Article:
In my last report I wrote about the updating of FoBRA's position papers. Transport & Air Pollution; Planning; and Environmental Pollution have been approved and now appear on our website. However, Housing was delayed while we found a Subject Lead, following the stepping down of Barry Gilbertson last year. Graham Feltham (Lower Oldfield Park) has agreed to fill the gap, as he has expertise in this field, and has drafted a new version. This is annexed to my report and I welcome comments.

Police Independent Advisory Group (IAG):

The IAG last met on 3rd Dec, when we discussed: Hate Crime, Crime statistics, Homelessness & rough sleepers and Xmas market & demonstrations. I raised the need for rapid conclusion to crimes, citing a drug bust in the city last summer for which so far no one has been charged, causing distress to the neighbours and bringing the criminal justice system into disrepute. I have written to our Police and Crime Commissioner about this.

Coaches:

In a recent article in The Times on 24th Dec, both Barry Gilbertson (CARA) and I were interviewed on residents' concerns about coaches visiting Bath, and measures being taken to reduce them. You will find the text on our website. There was a similar article in the Daily Telegraph. Caroline Kay (CE Bath Preservation Trust) wrote to the Chronicle about these interviews on 30th Dec.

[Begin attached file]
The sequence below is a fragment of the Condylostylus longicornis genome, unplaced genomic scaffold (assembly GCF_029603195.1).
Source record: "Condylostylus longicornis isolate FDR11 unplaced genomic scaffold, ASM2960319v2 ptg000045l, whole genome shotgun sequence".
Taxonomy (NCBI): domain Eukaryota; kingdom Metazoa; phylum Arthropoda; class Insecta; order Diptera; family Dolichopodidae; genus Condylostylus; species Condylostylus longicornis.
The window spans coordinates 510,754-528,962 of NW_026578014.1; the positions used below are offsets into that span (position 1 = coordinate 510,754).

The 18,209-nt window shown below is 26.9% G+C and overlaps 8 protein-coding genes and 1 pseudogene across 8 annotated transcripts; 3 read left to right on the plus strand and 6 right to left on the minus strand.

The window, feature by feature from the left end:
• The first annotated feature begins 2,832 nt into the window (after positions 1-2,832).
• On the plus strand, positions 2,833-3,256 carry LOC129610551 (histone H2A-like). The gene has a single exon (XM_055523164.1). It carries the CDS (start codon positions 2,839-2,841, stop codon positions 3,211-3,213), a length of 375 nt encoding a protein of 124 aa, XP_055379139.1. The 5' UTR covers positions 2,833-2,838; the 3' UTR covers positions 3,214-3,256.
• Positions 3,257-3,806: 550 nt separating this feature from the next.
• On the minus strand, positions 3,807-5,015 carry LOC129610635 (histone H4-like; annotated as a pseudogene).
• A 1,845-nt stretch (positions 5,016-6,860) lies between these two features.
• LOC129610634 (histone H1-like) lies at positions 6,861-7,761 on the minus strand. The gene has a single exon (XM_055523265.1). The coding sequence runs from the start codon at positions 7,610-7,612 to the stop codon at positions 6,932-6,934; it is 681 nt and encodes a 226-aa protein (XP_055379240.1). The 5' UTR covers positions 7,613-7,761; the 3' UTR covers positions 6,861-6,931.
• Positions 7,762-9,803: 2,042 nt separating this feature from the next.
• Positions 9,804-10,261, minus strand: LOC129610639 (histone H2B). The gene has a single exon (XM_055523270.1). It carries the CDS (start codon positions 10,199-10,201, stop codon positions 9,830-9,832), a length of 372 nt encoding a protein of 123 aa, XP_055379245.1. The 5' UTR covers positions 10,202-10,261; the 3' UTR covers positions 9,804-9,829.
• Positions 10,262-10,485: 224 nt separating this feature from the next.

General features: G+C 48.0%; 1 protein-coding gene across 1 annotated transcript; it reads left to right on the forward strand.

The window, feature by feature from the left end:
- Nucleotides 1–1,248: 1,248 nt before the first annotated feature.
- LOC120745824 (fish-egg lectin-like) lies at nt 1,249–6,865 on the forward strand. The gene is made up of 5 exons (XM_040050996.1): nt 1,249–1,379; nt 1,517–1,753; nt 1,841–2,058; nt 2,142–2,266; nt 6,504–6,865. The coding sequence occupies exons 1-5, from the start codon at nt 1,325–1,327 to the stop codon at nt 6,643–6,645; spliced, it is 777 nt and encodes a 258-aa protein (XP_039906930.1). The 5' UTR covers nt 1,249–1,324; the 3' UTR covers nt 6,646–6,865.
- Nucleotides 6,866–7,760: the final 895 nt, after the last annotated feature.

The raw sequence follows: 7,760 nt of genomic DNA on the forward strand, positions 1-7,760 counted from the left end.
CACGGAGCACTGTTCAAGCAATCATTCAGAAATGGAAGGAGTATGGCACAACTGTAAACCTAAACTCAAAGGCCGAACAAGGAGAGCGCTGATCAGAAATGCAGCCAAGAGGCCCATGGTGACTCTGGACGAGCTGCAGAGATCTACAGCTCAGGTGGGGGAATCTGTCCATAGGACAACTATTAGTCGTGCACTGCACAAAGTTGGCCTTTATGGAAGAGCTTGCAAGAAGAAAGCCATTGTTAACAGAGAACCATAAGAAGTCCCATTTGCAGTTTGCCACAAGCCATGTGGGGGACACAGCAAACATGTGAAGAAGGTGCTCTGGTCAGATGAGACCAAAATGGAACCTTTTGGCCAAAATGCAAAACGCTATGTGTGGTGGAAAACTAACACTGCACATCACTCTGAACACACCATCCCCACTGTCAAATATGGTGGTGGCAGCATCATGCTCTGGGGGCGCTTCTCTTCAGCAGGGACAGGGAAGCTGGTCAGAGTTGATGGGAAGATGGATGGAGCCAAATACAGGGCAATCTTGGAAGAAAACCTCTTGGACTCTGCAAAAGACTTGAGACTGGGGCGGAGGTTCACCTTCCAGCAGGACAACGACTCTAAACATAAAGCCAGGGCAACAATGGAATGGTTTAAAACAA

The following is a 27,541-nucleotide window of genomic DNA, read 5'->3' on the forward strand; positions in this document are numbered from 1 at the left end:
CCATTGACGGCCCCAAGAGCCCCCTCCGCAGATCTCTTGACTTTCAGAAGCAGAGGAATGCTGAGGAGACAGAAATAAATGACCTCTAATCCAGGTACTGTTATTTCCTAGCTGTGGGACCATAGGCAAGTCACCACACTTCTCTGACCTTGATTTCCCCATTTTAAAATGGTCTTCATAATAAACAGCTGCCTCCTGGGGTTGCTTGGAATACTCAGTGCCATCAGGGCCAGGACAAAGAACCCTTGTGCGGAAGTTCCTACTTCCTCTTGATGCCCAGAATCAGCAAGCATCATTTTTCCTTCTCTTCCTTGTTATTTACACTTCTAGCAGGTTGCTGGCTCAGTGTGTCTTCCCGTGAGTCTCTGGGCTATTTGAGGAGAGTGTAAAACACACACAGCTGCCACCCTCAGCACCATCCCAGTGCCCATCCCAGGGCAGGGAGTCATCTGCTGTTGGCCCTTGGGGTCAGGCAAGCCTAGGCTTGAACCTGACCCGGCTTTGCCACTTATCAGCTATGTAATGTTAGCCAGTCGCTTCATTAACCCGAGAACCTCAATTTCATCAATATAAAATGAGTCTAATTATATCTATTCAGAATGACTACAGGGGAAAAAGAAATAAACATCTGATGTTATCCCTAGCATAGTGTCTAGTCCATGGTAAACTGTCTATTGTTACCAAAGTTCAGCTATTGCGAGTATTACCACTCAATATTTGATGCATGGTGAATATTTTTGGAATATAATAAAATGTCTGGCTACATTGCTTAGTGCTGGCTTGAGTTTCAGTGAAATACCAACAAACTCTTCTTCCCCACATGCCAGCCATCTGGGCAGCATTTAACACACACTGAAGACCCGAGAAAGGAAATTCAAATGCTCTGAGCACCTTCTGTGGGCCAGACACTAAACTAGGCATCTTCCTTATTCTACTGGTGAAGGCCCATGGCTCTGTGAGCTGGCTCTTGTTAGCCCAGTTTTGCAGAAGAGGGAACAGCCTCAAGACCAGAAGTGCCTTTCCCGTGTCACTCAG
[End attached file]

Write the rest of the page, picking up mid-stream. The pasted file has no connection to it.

Climate Emergency – Listed Property Insulation:

In my last Report, I expanded on our wish to explore the practicality of double or secondary glazing in Listed properties, as our contribution to the Council's declaration of a Climate Emergency. I wrote that I had asked a double glazing company (Ventrolla) and a secondary equivalent (Mitchell and Dickinson), how they would each solve this problem in Bath, and to quote for doing so in the dormers of my own house. Moving on, you will be interested to know that my wife and I have focused on double glazing, and have recently submitted a Listed Building Application. We would be happy to share all information on this, and ask members to support this Application, to increase its chance of being approved, and thus oiling the wheels of the procedure for us all, by visiting the Council's website at: https://isharemaps.bathnes.gov.uk/data.aspx?requesttype=parsetemplate&template=DevelopmentControlSearchSimple.tmplt , inserting the reference number (20/00024/LBA) and following the links.

Bath Trams Conference - Saturday 8th Feb:

Another trams conference is coming. For more information, visit: https://bathtrams.uk/saturday-8th-february-2020-bath-area-trams-association-national-conference-and-get-together/

Shared Future seminar:

The Council and the University of Bath have agreed to engage in several joint projects. These were explained at a well-attended seminar in the Guildhall on 13th Jan: firstly, Climate Change, with focus on the heating of buildings, especially historic ones; secondly, the city infrastructure, and particularly the vaults under the roads, with a view to preserving them and finding new uses for them. Lastly, the studies will look at a vision for Bath, its democratic deficit, and the great behavioural changes necessary to cope with climate change and a ⅓ reduction in traffic.

Bath Preservation Trust (BPT) - The Herschel Museum: